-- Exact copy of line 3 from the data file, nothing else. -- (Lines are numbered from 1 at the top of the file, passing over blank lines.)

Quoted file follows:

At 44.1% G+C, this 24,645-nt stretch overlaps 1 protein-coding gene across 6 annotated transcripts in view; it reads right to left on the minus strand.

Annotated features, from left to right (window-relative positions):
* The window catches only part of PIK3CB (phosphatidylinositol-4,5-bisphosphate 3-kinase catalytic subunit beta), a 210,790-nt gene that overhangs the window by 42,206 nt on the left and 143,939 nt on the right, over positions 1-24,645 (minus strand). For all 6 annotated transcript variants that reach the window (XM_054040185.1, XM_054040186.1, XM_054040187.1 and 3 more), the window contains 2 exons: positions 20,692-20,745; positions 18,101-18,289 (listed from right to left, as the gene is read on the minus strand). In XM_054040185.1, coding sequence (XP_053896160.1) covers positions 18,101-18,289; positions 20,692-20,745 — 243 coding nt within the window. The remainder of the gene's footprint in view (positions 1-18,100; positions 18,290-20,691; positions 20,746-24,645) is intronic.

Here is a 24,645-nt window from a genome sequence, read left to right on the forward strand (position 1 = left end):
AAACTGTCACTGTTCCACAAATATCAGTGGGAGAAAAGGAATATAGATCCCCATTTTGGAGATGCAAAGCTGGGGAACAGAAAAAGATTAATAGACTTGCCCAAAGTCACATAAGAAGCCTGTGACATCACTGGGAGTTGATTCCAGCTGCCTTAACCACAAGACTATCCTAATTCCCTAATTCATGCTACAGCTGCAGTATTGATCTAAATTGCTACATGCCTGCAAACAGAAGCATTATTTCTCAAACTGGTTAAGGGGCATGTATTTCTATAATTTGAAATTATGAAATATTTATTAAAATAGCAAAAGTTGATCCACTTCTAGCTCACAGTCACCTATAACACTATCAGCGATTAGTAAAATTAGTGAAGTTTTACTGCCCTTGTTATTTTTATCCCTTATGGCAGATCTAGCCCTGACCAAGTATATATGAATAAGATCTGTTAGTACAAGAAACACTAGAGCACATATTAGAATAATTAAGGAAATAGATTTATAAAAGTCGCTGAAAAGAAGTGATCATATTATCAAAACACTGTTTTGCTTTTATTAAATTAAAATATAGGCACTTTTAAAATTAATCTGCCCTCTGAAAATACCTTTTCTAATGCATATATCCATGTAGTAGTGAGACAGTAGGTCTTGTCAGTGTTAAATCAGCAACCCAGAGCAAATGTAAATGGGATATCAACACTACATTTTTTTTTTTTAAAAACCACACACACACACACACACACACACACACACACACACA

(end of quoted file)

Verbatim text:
* The window catches only part of PIK3CB (phosphatidylinositol-4,5-bisphosphate 3-kinase catalytic subunit beta), a 210,790-nt gene that overhangs the window by 42,206 nt on the left and 143,939 nt on the right, over positions 1-24,645 (minus strand). For all 6 annotated transcript variants that reach the window (XM_054040185.1, XM_054040186.1, XM_054040187.1 and 3 more), the window contains 2 exons: positions 20,692-20,745; positions 18,101-18,289 (listed from right to left, as the gene is read on the minus strand). In XM_054040185.1, coding sequence (XP_053896160.1) covers positions 18,101-18,289; positions 20,692-20,745 — 243 coding nt within the window. The remainder of the gene's footprint in view (positions 1-18,100; positions 18,290-20,691; positions 20,746-24,645) is intronic.